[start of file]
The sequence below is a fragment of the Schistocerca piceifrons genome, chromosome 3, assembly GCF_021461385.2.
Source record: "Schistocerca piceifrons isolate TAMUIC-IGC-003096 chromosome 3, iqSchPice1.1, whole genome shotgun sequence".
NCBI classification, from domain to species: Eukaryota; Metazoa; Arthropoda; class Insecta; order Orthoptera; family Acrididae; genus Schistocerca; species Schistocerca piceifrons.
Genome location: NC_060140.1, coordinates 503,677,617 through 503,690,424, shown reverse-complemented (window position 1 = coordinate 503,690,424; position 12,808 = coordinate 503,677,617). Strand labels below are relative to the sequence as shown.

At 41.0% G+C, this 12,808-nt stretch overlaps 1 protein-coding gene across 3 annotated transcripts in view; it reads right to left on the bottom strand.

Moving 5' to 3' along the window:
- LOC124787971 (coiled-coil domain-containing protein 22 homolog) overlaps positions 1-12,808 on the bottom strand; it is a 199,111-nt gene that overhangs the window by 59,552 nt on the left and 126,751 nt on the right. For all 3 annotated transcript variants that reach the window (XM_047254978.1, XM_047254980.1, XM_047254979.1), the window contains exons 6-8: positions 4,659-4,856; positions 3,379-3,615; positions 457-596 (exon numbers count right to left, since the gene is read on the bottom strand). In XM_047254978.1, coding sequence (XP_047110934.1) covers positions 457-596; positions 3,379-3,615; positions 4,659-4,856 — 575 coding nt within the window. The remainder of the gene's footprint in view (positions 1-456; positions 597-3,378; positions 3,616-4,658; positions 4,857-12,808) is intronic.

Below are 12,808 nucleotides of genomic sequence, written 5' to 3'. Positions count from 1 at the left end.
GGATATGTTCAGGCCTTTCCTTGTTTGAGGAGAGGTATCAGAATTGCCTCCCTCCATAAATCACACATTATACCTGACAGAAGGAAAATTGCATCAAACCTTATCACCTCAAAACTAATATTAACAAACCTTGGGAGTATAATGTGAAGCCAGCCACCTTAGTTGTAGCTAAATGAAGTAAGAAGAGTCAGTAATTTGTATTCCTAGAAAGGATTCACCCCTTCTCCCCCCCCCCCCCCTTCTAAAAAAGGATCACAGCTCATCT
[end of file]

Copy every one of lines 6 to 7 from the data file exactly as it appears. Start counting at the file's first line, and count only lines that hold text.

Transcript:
Moving 5' to 3' along the window:
- LOC124787971 (coiled-coil domain-containing protein 22 homolog) overlaps positions 1-12,808 on the bottom strand; it is a 199,111-nt gene that overhangs the window by 59,552 nt on the left and 126,751 nt on the right. For all 3 annotated transcript variants that reach the window (XM_047254978.1, XM_047254980.1, XM_047254979.1), the window contains exons 6-8: positions 4,659-4,856; positions 3,379-3,615; positions 457-596 (exon numbers count right to left, since the gene is read on the bottom strand). In XM_047254978.1, coding sequence (XP_047110934.1) covers positions 457-596; positions 3,379-3,615; positions 4,659-4,856 — 575 coding nt within the window. The remainder of the gene's footprint in view (positions 1-456; positions 597-3,378; positions 3,616-4,658; positions 4,857-12,808) is intronic.